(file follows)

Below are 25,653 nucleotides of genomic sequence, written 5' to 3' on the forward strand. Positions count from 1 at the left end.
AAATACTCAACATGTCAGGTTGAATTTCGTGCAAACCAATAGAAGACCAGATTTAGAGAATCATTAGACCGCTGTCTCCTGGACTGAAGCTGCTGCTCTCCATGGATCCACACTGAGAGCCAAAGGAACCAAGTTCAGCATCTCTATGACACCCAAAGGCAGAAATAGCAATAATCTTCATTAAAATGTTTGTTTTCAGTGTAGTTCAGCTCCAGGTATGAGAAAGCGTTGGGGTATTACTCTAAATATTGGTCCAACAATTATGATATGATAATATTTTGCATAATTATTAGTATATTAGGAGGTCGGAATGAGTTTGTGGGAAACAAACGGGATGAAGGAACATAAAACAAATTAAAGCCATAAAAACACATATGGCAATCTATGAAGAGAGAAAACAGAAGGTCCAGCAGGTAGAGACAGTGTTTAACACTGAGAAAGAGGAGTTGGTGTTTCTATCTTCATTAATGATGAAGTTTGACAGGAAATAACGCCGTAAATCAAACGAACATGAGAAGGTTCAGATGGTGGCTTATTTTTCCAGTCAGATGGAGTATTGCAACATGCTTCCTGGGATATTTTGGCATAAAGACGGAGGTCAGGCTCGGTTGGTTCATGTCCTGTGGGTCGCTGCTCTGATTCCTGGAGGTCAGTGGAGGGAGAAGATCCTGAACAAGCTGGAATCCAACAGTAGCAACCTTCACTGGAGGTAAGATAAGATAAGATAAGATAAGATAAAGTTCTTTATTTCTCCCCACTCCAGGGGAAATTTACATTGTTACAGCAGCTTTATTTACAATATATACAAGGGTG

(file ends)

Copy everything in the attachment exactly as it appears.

Below are 25,653 nucleotides of genomic sequence, written 5' to 3' on the forward strand. Positions count from 1 at the left end.
AAATACTCAACATGTCAGGTTGAATTTCGTGCAAACCAATAGAAGACCAGATTTAGAGAATCATTAGACCGCTGTCTCCTGGACTGAAGCTGCTGCTCTCCATGGATCCACACTGAGAGCCAAAGGAACCAAGTTCAGCATCTCTATGACACCCAAAGGCAGAAATAGCAATAATCTTCATTAAAATGTTTGTTTTCAGTGTAGTTCAGCTCCAGGTATGAGAAAGCGTTGGGGTATTACTCTAAATATTGGTCCAACAATTATGATATGATAATATTTTGCATAATTATTAGTATATTAGGAGGTCGGAATGAGTTTGTGGGAAACAAACGGGATGAAGGAACATAAAACAAATTAAAGCCATAAAAACACATATGGCAATCTATGAAGAGAGAAAACAGAAGGTCCAGCAGGTAGAGACAGTGTTTAACACTGAGAAAGAGGAGTTGGTGTTTCTATCTTCATTAATGATGAAGTTTGACAGGAAATAACGCCGTAAATCAAACGAACATGAGAAGGTTCAGATGGTGGCTTATTTTTCCAGTCAGATGGAGTATTGCAACATGCTTCCTGGGATATTTTGGCATAAAGACGGAGGTCAGGCTCGGTTGGTTCATGTCCTGTGGGTCGCTGCTCTGATTCCTGGAGGTCAGTGGAGGGAGAAGATCCTGAACAAGCTGGAATCCAACAGTAGCAACCTTCACTGGAGGTAAGATAAGATAAGATAAGATAAGATAAAGTTCTTTATTTCTCCCCACTCCAGGGGAAATTTACATTGTTACAGCAGCTTTATTTACAATATATACAAGGGTG